This patented digital technology by GFS provides real-time data and specifications on each turbine blade, as well as their current location, to monitor the composite structure of each blade. Blades are tracked from their point of collection and throughout the entire manufacturing process. The BladeTracker software also provides any new products comprised of the EcoPoly material with a certificate of manufacturing, which identifies the blades that were used to produce the product. OEM and wind farm operators are provided with a certificate of decommissioning that confirms the environmental sustainability of their projects.

References and Further Reading

New Wind Turbine Blades Could Be Recycled Instead of Landfilled [Online]. Available from: https://www.scientificamerican.com/article/new-wind-turbine-blades-could-be-recycled-instead-of-landfilled/

Wind turbine blades can’t be recycled, so they’re piling up in landfills [Online]. Available from: https://www.latimes.com/business/story/2020-02-06/wind-turbine-blades

What happens to all the old wind turbines? [Online]. Available from: https://www.bbc.com/news/business-51325101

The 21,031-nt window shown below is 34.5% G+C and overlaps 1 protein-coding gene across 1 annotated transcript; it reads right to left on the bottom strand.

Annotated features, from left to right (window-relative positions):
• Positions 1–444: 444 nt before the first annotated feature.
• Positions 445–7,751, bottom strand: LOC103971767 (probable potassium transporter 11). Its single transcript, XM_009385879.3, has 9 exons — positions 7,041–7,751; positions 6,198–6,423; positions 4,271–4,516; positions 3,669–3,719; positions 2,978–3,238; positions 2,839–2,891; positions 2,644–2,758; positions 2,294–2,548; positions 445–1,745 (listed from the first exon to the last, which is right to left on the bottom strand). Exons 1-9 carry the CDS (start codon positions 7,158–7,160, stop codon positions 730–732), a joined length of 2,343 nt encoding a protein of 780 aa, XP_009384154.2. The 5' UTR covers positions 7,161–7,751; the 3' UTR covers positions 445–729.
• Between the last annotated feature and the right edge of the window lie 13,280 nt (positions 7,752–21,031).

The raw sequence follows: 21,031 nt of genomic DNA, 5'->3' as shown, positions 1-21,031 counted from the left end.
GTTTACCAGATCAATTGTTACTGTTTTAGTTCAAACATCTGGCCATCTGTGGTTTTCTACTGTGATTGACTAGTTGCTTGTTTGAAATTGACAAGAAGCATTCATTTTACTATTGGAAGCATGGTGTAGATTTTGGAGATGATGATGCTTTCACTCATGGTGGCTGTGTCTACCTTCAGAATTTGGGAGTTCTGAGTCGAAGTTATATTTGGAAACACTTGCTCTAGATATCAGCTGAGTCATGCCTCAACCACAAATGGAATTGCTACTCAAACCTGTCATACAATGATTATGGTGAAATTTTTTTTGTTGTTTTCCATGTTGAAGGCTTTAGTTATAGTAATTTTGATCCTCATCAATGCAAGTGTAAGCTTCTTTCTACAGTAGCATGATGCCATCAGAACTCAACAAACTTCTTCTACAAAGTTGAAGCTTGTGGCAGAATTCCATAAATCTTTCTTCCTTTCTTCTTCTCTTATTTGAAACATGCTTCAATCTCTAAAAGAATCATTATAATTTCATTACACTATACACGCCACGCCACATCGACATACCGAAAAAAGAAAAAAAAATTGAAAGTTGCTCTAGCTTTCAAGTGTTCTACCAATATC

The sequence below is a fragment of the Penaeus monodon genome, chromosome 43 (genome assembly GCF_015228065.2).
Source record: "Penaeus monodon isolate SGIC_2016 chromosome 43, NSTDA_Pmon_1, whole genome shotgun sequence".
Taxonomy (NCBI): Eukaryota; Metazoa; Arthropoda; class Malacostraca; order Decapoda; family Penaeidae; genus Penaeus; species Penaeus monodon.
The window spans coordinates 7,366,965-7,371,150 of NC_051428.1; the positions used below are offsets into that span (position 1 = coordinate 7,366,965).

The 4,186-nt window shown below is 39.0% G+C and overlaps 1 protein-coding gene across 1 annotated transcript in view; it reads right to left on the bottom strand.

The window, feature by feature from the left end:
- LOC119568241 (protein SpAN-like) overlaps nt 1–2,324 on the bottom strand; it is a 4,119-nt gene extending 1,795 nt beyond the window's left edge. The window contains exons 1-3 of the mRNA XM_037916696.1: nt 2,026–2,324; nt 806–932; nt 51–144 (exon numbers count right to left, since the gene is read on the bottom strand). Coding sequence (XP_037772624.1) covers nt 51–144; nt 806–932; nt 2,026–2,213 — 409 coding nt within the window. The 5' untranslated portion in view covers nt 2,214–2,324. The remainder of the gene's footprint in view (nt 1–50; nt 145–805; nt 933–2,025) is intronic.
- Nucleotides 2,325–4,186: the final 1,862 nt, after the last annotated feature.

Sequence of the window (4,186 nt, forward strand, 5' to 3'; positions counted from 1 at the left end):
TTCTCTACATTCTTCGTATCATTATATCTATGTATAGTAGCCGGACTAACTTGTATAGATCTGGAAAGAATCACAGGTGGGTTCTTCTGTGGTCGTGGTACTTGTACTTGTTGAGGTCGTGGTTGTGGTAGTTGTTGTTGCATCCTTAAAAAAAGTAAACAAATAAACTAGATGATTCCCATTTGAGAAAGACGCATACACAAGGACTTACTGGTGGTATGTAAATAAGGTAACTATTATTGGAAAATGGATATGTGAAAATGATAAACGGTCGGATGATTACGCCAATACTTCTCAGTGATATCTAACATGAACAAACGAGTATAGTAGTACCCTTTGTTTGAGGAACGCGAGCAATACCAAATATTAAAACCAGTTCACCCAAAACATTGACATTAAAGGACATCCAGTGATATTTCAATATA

Global Fiberglass Solutions announces wind turbine blade recycling solution [Online]. Available from: https://www.compositesworld.com/news/jaguar-land-rover-composites-project-to-advance-ev-lightweighting-reduce-emissions

Refurbishment [Online]. Available from: https://www.renewable-parts.com/services/refurbishment

News & Media [Online]. Available from: https://www.renewable-parts.com/news/post/how-the-wind-industry-can-be-more-sustainable-in-2021

Used Approved Turbines [Online]. Available from: https://www.renewable-parts.com/services/turbines

Are Recyclable Wind Turbine Blades on the Horizon? [Online]. Available from: https://earth911.com/eco-tech/are-recyclable-wind-turbine-blades-on-the-horizon/

Disclaimer: The views expressed here are those of the author expressed in their private capacity and do not necessarily represent the views of AZoM.com Limited T/A AZoNetwork the owner and operator of this website. This disclaimer forms part of the Terms and conditions of use of this website.

Benedette Cuffari

Written by

Benedette Cuffari

After completing her Bachelor of Science in Toxicology with two minors in Spanish and Chemistry in 2016, Benedette continued her studies to complete her Master of Science in Toxicology in May of 2018. During graduate school, Benedette investigated the dermatotoxicity of mechlorethamine and bendamustine; two nitrogen mustard alkylating agents that are used in anticancer therapy.